Newman, although less systematically developed than Aquinas, describes a similar virtue ethic. What Newman’s theory lacks in systematization it provides in practical application and guidance. Claiming Newman as some form of virtue theorist is definitely applying an anachronistic term, but is supported by what we know of influences on Newman. First, comments made throughout Newman’s corpus, such as his reflection on practical wisdom in his Grammar of Assent, demonstrate that he was deeply influenced by Aristotle’s ethics, specifically as articulated in the Nicomachean Ethics. Second, in the Lectures on justification, Newman is clearly drawing much of his argument on sanctification from the works of the Catholic theologians at the Council of Trent, who were deeply grounded in and drawing from Thomas’s conception of the relationship between justification, sanctification, and virtue. In addition, it is important to note that the Caroline divines who had such influence on Newman, although they do not figure explicitly in the works I am considering, placed an important value on holiness as an essential component of Anglican ethics.
The context for Newman’s discussion of virtue ethics can be traced to the early days of the Oxford Movement. Pusey first raised the question of the relationship between sanctification and justification in three tracts on baptism published in 1835-36. As Peter Erb writes: “He effectively summed up his argument with the words of Richard Hooker (1554-1600), stating that ‘when the signs and Sacraments of His grace are not either through contempt unreceived, or received with contempt, we are not to doubt, but that they really give what they promise, and are what they signify.’” This claim aroused some controversy, from those who saw in it either a misreading of the 39 Articles or a rejection of the foundational Protestant claim that justification was by faith alone.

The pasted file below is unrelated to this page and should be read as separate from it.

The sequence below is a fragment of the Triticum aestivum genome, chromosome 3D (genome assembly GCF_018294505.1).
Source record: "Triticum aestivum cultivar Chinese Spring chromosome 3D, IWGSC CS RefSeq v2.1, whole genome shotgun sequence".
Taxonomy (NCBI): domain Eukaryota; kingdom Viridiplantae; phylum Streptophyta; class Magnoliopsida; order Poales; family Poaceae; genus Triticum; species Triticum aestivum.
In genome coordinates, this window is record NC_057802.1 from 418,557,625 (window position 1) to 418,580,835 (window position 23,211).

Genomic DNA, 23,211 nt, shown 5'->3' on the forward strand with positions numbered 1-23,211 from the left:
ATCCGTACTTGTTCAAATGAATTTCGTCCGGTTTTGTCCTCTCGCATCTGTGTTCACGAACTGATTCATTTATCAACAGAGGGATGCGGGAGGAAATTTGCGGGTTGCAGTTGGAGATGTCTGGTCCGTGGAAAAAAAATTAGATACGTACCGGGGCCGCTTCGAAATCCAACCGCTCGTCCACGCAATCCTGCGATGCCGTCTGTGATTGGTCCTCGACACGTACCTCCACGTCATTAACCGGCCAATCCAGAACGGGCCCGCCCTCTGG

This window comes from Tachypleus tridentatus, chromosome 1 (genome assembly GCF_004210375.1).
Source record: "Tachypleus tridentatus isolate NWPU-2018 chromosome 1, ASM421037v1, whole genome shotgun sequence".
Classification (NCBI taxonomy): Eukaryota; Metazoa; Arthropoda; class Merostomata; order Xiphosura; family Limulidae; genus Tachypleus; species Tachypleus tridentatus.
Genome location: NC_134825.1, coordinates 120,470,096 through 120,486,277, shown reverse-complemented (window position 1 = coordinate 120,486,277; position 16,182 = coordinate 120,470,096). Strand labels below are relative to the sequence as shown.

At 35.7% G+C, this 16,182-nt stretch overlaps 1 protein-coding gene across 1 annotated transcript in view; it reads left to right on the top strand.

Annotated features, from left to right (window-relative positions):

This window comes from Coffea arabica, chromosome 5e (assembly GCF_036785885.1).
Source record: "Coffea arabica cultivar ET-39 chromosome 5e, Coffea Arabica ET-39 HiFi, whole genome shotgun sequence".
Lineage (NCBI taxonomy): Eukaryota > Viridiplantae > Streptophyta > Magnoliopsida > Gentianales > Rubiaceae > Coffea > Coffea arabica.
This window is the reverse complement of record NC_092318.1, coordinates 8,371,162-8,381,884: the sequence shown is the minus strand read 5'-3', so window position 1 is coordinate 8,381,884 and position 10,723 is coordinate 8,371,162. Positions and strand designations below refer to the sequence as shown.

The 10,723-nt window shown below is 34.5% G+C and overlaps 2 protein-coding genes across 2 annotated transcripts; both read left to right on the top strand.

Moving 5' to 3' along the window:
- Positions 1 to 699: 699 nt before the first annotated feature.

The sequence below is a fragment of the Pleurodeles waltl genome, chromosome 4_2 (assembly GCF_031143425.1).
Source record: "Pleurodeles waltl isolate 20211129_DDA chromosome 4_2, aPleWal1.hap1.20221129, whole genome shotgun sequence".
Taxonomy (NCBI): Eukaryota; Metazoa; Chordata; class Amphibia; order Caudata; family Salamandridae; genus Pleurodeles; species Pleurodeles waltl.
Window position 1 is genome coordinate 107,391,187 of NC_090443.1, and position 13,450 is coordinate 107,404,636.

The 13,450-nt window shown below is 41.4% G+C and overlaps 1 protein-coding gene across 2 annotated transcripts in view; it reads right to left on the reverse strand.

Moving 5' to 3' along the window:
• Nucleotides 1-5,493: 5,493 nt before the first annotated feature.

Newman entered the controversy to defend Pusey, and then elaborated on his defense in a series of lectures on justification, delivered from April to June of 1837 and published in 1838.
In this series, as in most of his writing of this period, he sought to challenge two different groups within the church of England: liberal Christians and evangelicals. Although these groups were in his time, and in our day as well, often presented as diametrically opposed, Newman argued that both groups made the same basic theological error: that the demonstration of holiness through actions in a person’s life is not related to salvation.
For evangelicals, this error was grounded in a wholesale adaptation of Lutheran statements that justification was by faith alone, and a dismissal of the importance of works for salvation. Against the majority of the Christian tradition, they had adopted an innovative understanding of justification as only imputing righteousness, not actually imparting it. This meant that while evangelicals might (and did) stress the importance of holiness in everyday life, they argued against any claim that the redeemed might be transformed through the sacraments, that their actions might be meritorious, and that they could ever share in Christ’s righteousness in any actual way. Thus, for evangelicals, sacraments could never be more than simply ritual and memorial, not a transformative reality in the here and now. Put in virtue ethics terms: the evangelicals claimed that only the theological virtues were important, and did not leave any room in the order of salvation for the development of the infused acquired virtues.